] did not find any significance in the effect of time of day on detection, which could be due to the small number of flights that were conducted. Other studies such as one by Witczuk et al. [27
] found that the timing of drone flights had a significant influence on detection probabilities depending on the camera type. It was suggested that dawn, dusk, and night-time were the optimal times for obtaining significant quality images with a thermal camera. In addition to these factors, this study aimed to investigate whether walking test subjects were more easily detected than stationary ones, particularly through TIR imaging, as walking test subjects are more easily differentiated from objects with a similar heat signature. This was also found in a study Spaan et al. [21
], who successfully used drone mounted TIR cameras to detect spider monkeys (Ateles geoffroyi
) amongst the dense canopy.
Finally, this study also tested the efficiency of a machine-learning model for automated detection using trained deep learning neural networks as an alternative to the manual analysis of collected data [28
]. Thus far, research relied on data recording on-board the drone for later manual analysis, which can be labour intensive and time consuming, particularly when studying animal abundance or distribution [13
]. Automated detection methods were successfully used previously to detect and track various species including birds and domestic animals, and they are being investigated further as a potential means for detecting threats to wildlife in real-time, e.g., poaching and illegal logging [17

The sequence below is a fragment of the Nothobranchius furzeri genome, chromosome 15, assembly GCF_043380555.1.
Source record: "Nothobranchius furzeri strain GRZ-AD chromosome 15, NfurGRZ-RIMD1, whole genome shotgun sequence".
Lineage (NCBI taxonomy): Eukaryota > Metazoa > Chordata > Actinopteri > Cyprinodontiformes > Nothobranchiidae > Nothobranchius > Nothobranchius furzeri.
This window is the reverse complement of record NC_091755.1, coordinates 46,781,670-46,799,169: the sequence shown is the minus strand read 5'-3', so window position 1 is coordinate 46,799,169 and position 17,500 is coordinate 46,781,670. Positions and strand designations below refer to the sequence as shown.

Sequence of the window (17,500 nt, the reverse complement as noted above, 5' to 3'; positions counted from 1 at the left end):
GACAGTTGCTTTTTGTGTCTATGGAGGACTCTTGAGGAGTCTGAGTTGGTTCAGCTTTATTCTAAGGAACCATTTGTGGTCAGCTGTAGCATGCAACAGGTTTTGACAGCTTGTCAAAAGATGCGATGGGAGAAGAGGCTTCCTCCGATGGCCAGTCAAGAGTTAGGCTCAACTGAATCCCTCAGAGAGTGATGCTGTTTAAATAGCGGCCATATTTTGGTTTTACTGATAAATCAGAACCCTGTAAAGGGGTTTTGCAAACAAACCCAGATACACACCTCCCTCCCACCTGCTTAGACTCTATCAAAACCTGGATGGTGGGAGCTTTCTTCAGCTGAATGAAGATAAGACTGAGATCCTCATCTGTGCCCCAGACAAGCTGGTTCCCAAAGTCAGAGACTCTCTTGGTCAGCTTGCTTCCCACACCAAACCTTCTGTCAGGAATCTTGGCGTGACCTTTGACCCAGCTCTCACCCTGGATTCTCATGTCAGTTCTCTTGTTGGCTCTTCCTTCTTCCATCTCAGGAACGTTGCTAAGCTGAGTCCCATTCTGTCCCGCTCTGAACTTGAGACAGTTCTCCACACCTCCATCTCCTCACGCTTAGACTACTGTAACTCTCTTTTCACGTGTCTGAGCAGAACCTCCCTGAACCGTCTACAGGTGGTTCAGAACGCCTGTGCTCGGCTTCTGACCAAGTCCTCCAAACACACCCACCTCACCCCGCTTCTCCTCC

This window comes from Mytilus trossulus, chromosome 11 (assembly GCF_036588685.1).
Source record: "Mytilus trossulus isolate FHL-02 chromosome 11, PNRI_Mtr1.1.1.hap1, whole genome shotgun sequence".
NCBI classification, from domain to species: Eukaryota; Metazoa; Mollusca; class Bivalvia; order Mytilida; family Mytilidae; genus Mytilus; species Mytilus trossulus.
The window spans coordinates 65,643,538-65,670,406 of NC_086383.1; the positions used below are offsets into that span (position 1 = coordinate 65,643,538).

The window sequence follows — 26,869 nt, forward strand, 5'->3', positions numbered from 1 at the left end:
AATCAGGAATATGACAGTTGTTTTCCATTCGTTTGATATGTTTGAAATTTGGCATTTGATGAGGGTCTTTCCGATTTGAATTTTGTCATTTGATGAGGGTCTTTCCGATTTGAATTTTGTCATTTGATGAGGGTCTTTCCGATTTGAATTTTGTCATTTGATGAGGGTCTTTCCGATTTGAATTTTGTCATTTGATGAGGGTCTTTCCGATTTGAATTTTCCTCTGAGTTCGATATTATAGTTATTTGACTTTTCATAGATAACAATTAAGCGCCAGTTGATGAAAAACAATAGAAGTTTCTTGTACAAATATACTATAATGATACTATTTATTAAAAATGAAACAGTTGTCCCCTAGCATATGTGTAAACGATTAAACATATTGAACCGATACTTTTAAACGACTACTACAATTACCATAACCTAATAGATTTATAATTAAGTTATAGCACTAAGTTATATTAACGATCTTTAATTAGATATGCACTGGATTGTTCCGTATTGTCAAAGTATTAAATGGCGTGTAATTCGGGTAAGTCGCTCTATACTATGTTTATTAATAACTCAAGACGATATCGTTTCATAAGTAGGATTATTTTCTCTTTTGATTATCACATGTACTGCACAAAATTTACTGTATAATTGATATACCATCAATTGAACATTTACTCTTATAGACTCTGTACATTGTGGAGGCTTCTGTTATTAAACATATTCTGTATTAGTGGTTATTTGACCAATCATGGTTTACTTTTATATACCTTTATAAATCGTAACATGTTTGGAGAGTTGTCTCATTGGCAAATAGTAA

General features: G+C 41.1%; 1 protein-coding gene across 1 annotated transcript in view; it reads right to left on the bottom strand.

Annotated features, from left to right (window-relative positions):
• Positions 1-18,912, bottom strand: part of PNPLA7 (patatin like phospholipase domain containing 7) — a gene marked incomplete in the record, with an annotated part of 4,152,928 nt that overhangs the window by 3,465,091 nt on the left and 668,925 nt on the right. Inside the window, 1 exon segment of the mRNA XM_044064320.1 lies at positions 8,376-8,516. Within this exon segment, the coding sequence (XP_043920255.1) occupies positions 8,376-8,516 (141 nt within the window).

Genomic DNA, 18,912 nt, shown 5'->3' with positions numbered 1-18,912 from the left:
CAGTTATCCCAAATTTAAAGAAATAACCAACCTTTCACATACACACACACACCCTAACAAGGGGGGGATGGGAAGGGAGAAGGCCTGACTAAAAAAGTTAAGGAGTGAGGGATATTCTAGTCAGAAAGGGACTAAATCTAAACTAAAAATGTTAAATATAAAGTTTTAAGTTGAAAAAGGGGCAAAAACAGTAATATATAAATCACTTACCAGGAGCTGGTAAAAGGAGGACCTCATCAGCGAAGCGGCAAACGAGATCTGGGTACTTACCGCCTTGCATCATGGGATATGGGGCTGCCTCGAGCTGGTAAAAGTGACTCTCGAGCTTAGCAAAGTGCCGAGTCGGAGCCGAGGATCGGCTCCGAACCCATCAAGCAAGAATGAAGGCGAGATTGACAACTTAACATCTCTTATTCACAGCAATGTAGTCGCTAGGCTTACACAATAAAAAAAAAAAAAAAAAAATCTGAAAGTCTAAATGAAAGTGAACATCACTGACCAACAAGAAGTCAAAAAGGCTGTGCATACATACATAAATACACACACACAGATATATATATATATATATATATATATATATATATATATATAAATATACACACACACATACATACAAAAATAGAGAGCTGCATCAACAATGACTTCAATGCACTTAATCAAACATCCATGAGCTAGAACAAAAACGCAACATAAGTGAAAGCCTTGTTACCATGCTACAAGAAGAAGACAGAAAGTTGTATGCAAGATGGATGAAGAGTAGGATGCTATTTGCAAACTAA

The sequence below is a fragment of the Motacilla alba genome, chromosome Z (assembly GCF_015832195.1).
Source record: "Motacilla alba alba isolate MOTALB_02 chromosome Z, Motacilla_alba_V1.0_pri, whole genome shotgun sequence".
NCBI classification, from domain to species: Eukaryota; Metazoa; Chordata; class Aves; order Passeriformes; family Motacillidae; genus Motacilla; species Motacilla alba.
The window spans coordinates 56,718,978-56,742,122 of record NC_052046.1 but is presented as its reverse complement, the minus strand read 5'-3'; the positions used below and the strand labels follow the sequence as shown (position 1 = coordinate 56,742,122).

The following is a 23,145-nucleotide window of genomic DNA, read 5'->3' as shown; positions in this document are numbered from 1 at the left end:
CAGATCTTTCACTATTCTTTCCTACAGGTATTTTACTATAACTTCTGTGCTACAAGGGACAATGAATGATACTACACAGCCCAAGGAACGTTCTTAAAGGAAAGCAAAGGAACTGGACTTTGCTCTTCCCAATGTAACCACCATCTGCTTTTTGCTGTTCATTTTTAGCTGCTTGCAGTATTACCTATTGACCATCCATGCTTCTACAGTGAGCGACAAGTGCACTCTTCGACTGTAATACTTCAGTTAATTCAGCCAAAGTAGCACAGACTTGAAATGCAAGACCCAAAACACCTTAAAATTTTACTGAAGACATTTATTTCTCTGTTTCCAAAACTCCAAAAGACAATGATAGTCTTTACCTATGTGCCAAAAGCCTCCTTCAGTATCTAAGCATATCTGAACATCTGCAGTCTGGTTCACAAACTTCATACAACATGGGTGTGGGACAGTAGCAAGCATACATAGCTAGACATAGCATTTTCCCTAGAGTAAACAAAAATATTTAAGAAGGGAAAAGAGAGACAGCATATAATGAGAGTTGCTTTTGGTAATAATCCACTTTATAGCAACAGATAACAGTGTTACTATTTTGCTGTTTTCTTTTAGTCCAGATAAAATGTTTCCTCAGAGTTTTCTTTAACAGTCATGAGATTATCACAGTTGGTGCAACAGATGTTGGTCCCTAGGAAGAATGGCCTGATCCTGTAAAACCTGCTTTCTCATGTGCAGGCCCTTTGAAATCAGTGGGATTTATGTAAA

]. For example, a study by Bondi, Fang et al. [3
] explored the use of drones mounted with thermal cameras and the use of an artificial intelligence (AI) application called SPOT (Systematic Poacher de-Tector) as a method for automatically detecting poachers in near real-time. It incorporated offline training of the system and subsequent online detection. More recently, a two-part study by Burke et al. [32
] and Burke et al. [33
] evaluated the challenges faced in automatically detecting poachers with threshold algorithms, addressing environmental effects such as thermal radiation, flying altitude, and vegetation cover on the success of automated detection. A number of recommendations were made to overcome these challenges, which are discussed and evaluated later in the paper.
This study builds upon the research by Hambrecht et al. [25
], investigating the knowledge gaps as well as collecting a larger amount of data to increase the statistical power of the results. It aimed to provide additional knowledge to what was already conducted in the use of automated detection to combat wildlife crime, a field that is still in its infancy. It was predicted that, provided the deep learning model was trained sufficiently, automated detection would prove to be equally as successful in detecting poachers as manual analysis, if not more. Various studies also found this result, such as Seymour et al. [34